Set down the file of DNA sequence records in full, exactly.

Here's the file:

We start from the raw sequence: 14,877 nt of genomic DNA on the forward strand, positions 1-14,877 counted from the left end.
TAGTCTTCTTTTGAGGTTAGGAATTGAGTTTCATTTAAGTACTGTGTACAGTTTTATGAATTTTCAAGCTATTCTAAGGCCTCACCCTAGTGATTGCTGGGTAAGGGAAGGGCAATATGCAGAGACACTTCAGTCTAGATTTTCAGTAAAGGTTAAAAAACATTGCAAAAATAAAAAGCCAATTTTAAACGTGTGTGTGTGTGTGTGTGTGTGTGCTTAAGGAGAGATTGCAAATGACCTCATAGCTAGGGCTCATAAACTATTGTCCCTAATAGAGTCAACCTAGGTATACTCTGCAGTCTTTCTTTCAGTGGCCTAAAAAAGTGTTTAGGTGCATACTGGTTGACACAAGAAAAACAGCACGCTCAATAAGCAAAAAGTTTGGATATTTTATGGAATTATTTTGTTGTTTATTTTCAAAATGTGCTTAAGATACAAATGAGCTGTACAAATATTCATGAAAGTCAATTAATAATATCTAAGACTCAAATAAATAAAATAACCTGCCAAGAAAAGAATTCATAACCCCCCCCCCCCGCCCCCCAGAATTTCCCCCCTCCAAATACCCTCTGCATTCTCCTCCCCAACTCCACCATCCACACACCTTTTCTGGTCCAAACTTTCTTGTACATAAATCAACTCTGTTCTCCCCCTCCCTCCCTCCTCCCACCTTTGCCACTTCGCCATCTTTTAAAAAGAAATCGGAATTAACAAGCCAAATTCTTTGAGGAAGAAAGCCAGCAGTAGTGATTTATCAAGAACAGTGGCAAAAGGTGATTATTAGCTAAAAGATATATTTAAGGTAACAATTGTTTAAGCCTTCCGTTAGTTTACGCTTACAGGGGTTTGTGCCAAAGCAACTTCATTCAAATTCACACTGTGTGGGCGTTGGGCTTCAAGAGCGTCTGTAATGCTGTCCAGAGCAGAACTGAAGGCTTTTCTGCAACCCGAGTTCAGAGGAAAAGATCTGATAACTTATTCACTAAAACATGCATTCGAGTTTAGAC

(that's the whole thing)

We start from the raw sequence: 14,877 nt of genomic DNA on the forward strand, positions 1-14,877 counted from the left end.
TAGTCTTCTTTTGAGGTTAGGAATTGAGTTTCATTTAAGTACTGTGTACAGTTTTATGAATTTTCAAGCTATTCTAAGGCCTCACCCTAGTGATTGCTGGGTAAGGGAAGGGCAATATGCAGAGACACTTCAGTCTAGATTTTCAGTAAAGGTTAAAAAACATTGCAAAAATAAAAAGCCAATTTTAAACGTGTGTGTGTGTGTGTGTGTGTGTGCTTAAGGAGAGATTGCAAATGACCTCATAGCTAGGGCTCATAAACTATTGTCCCTAATAGAGTCAACCTAGGTATACTCTGCAGTCTTTCTTTCAGTGGCCTAAAAAAGTGTTTAGGTGCATACTGGTTGACACAAGAAAAACAGCACGCTCAATAAGCAAAAAGTTTGGATATTTTATGGAATTATTTTGTTGTTTATTTTCAAAATGTGCTTAAGATACAAATGAGCTGTACAAATATTCATGAAAGTCAATTAATAATATCTAAGACTCAAATAAATAAAATAACCTGCCAAGAAAAGAATTCATAACCCCCCCCCCCCGCCCCCCAGAATTTCCCCCCTCCAAATACCCTCTGCATTCTCCTCCCCAACTCCACCATCCACACACCTTTTCTGGTCCAAACTTTCTTGTACATAAATCAACTCTGTTCTCCCCCTCCCTCCCTCCTCCCACCTTTGCCACTTCGCCATCTTTTAAAAAGAAATCGGAATTAACAAGCCAAATTCTTTGAGGAAGAAAGCCAGCAGTAGTGATTTATCAAGAACAGTGGCAAAAGGTGATTATTAGCTAAAAGATATATTTAAGGTAACAATTGTTTAAGCCTTCCGTTAGTTTACGCTTACAGGGGTTTGTGCCAAAGCAACTTCATTCAAATTCACACTGTGTGGGCGTTGGGCTTCAAGAGCGTCTGTAATGCTGTCCAGAGCAGAACTGAAGGCTTTTCTGCAACCCGAGTTCAGAGGAAAAGATCTGATAACTTATTCACTAAAACATGCATTCGAGTTTAGAC